Easy Ways to Wow Them With Your Military Ball Etiquette

Airmen at Buckley Air Force Base, Colorado celebrate. (Photo: U.S. Air Force/Airman Manisha Vasquez)
Airmen at Buckley Air Force Base, Colorado celebrate. (Photo: U.S. Air Force/Airman Manisha Vasquez)

If you've never attended a military ball, you're probably worrying over what to wear, how to act, what traditions to follow and what to expect.

But even if you've lost count of how many balls you've attended, a quick military ball etiquette refresher is always a good thing.

So what is expected of military spouses or dates at the ball? And have you been doing it wrong all along?

First of all, it's important to note: There are no actual rules for military spouses and dates at military balls. The protocol rules are for the service member. Everything for the spouse is a matter of best practice, common sense or, in most cases, simply tradition.

Why so many traditions? Regardless of whether you are attending a Marine Corps or other service's birthday ball, a ball celebrating homecoming or a ball held for any other reason, the rules and guidelines are always meant to honor the military service. Traditions, including the ones followed at a military ball, remind us where we came from and of those who went before us.

Are military balls mandatory?

One of the most commonly asked questions about military balls is “are they mandatory?” The answer is: it depends -- yes, no and maybe -- just like everything else, right?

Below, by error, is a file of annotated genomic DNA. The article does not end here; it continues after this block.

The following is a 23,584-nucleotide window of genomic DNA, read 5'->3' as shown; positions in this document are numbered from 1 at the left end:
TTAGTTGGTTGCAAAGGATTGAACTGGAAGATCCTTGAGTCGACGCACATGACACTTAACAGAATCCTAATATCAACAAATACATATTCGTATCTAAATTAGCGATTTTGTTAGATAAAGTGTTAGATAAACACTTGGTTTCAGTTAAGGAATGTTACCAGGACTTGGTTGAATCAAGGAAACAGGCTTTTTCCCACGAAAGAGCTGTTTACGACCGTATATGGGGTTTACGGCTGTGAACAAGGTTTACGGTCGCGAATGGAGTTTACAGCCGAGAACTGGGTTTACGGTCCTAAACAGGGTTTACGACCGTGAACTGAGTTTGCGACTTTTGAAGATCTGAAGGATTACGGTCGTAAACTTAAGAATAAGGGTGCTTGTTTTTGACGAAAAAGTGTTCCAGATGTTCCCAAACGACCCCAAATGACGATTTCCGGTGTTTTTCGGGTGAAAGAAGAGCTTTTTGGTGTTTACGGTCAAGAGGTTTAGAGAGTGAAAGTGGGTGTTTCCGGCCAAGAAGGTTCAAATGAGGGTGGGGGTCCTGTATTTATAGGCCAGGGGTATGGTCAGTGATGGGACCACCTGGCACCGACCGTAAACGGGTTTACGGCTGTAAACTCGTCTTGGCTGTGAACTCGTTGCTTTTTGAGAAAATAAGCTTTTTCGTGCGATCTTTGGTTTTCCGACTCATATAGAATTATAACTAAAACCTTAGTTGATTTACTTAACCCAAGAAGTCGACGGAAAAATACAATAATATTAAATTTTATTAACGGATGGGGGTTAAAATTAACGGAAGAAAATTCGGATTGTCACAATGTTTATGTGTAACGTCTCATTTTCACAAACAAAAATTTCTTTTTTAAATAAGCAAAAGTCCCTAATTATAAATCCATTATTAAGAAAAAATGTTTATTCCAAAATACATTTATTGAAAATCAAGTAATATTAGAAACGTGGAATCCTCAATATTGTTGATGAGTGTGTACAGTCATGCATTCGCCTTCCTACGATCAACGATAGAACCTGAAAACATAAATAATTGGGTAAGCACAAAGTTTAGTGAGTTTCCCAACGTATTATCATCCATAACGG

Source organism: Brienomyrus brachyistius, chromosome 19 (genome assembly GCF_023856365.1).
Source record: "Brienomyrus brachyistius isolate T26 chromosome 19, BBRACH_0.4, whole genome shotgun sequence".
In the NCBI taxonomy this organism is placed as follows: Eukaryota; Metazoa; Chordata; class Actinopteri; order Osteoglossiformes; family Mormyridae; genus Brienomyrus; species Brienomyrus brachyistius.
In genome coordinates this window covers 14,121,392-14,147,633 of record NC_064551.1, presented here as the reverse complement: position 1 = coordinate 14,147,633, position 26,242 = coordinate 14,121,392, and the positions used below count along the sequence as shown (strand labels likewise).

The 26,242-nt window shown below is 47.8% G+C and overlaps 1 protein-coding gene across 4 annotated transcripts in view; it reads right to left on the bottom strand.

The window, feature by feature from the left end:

For service members, the ball may be required, or strongly encouraged. That will depend on the unit and the circumstance. For spouses, however, they are not. Some spouses choose to attend all the events they can, some will go to the annual ball and some will never go. It should have absolutely no impact on your service member if you attend.

If you do go, however, you want to make sure you are prepared, both for the price tag of the event, in what you wear and in what goes on. You can also attend just to put in an appearance. Ydo not have to stay all night. Once the formal portion is over, you can leave.

Who gets invited to a military ball?

A lot of different people are invited to or attend military balls.

Let’s start with the most obvious attendees on the guest list. The unit or organization hosting the ball will invite all of its service members. Unless specified, everyone in the unit is invited and allowed to bring a guest.

In addition, the host for the event may extend the invitation to the garrison or base, additional units, senior leaders in other units and even the community at large. At some base-level events, retirees, community leaders and even representatives from local, regional or state governments are invited and attend.

Celebrities sometimes also attend military balls, and while that could be fun, it’s certainly not the norm. If you see someone famous, you should treat them with respect and normalcy, just like you would anyone else.

Can you wear white to a military ball?

Most military balls are considered formal, white tie events. That means your service member will be wearing his or her dressiest uniform. Female military spouses and dates should wear formal dresses either floor-length or no shorter than just below the knee. Anything knee-length or above is considered a cocktail dress or semi-formal and is, traditionally, not considered appropriate for a formal ball event. Male military spouses and dates should wear a tuxedo, or a very nice black suit with a tie.